“Incidental learning” as in the Deaf student who showed me the word “racist” in a comment on a website after the word “racism” was introduced while teaching the poem “As I grew older” by Langston Hughes. (Happy Teacher!) Or the Deaf student who worked on a text related to online shopping which included a reference to “Amazon”. She was sure it was a reference to the Amazon River, which she had learned about in Junior High School. No one in her family had ever ordered anything from Amazon and any casual conversations she might have encountered in the hallway or on the bus mentioning “Amazon” were not heard.
In short, Deaf / hard of hearing students need extra exposure to words in class. Repeated exposure to vocabulary items (mainly in written form!) in context and lots of practice!
With that in mind, I’ve been examining the Ministry of Education’s words list for high school students for ways to count and increase the number of times I use words from the list in context, in writing.
And I have formulated a plan.
Or at least a way to begin.
Refreshing a small unit I prepared from the elementary school vocabulary list (see below the horizontal lines) helped me decide what not to do for the high school students while sticking to a “re-entry plan”.
For the unit for elementary school, I chose a random set of 20 words and word-chunks from the list which I felt I was able to effectively place in a meaningful, visual context (I used two words not from the list as well). Then I created a visual lead-in activity (slideshow), a short film without dialogue that ties the items together, then the same film again with questions using the vocabulary items, ending with a Quizlet word set to practice with.
For the high school students, there is no need to choose a random set of words to begin with or to create the context. I already have a context that I spend a great deal of time teaching anyway – the pieces in the literature program.
Not only do I know exactly which pieces I will be teaching over the next three years, I also have no particular interest in creating activities that don’t tie in with the literature program and could take up time that I don’t have.
There are some vocabulary items on the list, such as the word “poverty”, that stand out. These are words which I will put under the category of Across The Board – words I can use in many (or even most!) of the poems and stories I teach. Roger and Mrs. Jones from “Thank You, Ma’am”, are poor, as are characters in “The Treasure of Lemon Brown” and “A Summer’s Reading”. The concept of poverty can also be related to poems such as “As I grew older” and “Count That Day Lost”. I’m keeping a special eye out for those words at the moment. I haven’t thought of a good title for the words that are relevant to only one piece yet…
So, what’s my first step?
I’m about to begin teaching the stories “Thank You Ma’am” by Langston Hughes and “A Summer’s Reading” by Bernard Malamud. I’ve started off by comparing the word list to the former story. Here are the “Across The Board” words that I have identified as relevant to this story:
poverty / trust* / to struggle* / to escape / an offence / an entrance / an exit / a promise / literature / racism / to steal / tone / setting / share / witness / to survive / theme / to threaten / in return for / the main thing / to blame / to bear in mind / youth / get away with / it resulted in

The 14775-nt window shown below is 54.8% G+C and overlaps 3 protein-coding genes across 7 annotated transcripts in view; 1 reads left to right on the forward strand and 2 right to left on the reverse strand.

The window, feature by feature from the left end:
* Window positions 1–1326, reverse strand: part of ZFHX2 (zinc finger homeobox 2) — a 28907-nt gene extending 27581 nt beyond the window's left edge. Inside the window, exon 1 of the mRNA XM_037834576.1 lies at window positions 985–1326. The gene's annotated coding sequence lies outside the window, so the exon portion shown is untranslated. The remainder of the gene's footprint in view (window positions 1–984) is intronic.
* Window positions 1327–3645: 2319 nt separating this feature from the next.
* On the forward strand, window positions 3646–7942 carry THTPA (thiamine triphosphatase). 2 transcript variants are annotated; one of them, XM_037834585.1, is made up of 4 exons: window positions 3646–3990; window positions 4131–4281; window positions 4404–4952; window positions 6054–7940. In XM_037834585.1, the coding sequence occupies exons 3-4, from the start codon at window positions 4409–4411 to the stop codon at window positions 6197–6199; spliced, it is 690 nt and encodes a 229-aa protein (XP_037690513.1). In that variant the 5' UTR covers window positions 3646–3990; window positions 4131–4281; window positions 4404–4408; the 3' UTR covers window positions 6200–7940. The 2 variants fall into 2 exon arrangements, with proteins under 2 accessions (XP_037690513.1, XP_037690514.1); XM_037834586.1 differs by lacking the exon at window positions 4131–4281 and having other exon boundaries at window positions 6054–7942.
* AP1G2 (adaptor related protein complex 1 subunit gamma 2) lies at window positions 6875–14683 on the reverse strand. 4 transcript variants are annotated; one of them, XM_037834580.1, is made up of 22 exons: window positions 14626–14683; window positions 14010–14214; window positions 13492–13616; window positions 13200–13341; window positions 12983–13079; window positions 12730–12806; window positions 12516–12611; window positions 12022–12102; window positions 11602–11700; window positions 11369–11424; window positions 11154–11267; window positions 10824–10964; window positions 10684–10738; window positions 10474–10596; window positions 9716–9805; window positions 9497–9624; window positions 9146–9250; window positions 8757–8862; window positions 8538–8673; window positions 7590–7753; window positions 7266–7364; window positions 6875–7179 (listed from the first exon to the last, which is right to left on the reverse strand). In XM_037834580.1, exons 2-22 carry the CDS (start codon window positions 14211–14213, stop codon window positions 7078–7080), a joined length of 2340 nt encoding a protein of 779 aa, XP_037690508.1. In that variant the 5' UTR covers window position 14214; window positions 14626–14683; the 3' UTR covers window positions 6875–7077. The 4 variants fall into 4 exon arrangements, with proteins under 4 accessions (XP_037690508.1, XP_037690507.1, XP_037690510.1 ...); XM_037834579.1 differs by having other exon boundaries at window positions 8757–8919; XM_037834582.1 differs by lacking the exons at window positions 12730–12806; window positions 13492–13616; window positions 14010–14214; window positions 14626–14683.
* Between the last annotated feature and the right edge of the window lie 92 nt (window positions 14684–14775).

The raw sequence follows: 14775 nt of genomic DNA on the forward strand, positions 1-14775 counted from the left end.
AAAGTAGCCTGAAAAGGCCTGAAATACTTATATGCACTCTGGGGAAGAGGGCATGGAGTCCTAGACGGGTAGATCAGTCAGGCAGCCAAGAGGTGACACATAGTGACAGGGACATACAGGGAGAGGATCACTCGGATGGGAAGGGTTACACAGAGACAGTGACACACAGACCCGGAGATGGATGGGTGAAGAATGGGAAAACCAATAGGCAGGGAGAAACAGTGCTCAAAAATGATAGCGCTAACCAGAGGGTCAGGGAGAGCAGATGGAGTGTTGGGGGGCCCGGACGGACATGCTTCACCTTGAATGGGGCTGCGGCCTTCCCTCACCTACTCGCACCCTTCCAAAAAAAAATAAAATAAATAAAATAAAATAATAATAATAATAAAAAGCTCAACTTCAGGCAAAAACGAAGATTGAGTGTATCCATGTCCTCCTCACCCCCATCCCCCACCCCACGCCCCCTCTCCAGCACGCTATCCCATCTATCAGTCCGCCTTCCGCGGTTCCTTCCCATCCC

Only “trust” and “to struggle” (out of the above list) are in the text of the story itself, though the word “escape” does come up frequently when discussing phrases such as “make a dash for it” that appear in the story. “Escape” is, naturally, also a very useful word when teaching a Summer’s Reading, but I’ll get to that story in another post.
Madam / God / Kitchen – these words are both in the text and on the list, but are “story specific”.
The next step is to go over the questions, activities, and exercises I have for this story. I have begun checking which questions I would like to rephrase or change so as to ensure that the items from the above list will be used.
FOLLOW THIS SPACE!
1) Here’s the list of vocabulary items FOR THE TEACHER:
That’s not fair!
2. Here is the lead-in activity for the students. It must be done BEFORE watching the film.
If you, dear reader, will bear with me for a few moments, I will try to briefly explain how “bears” can baffle a tourist.
Obviously, one must grin and bear the inconvenience of long flights and jet lag with grace, if one wishes to see the wild wonders of Alberta, Canada, including a few of its bears, in person.
That is, bears that are animals. Whatever the fur color, I certainly had in mind bears that are unconcerned with linguistics.
However, it seems that the region is “bear country” in more than one way.
Please bear in mind, as you read this, that people in Canada have a delightful reputation of being very polite. This politeness extends to the SatNav or GPS system that came with our rental car. It is the first such system we have ever encountered when traveling abroad that says “please”before the instructions, as in:
“Please turn right”
“Please bear left”.
For some unknown reason, “bears” were mainly invoked when turning left, not right, though not exclusively.
At first I found myself attempting to assess the angle of the turns – it had always been my understanding that for a fork in the road, or a slight veering to the left off the main road, one could say “ bear left” . But at a classic junction , with a 90 degree angle, one must “turn” , not “bear“. However, I could not find any correlation between the characteristics of the turn to the device’s use of “turn left” or “bear left”.
Since I couldn’t bear the thought that I had misunderstood the terminology all my life I turned to Google. As far as I can ascertain, the “bear” question seems to be a cultural issue – American English vs. British English. As a native speaker of American English my understanding of the usage appears to be quite common. That’s a comforting thought.
When do YOU “turn left” and when do YOU “bear left”? When do YOU invoke bears in your driving instructions?
Teaching English as a FOREIGN language to Deaf and Hard of Hearing Students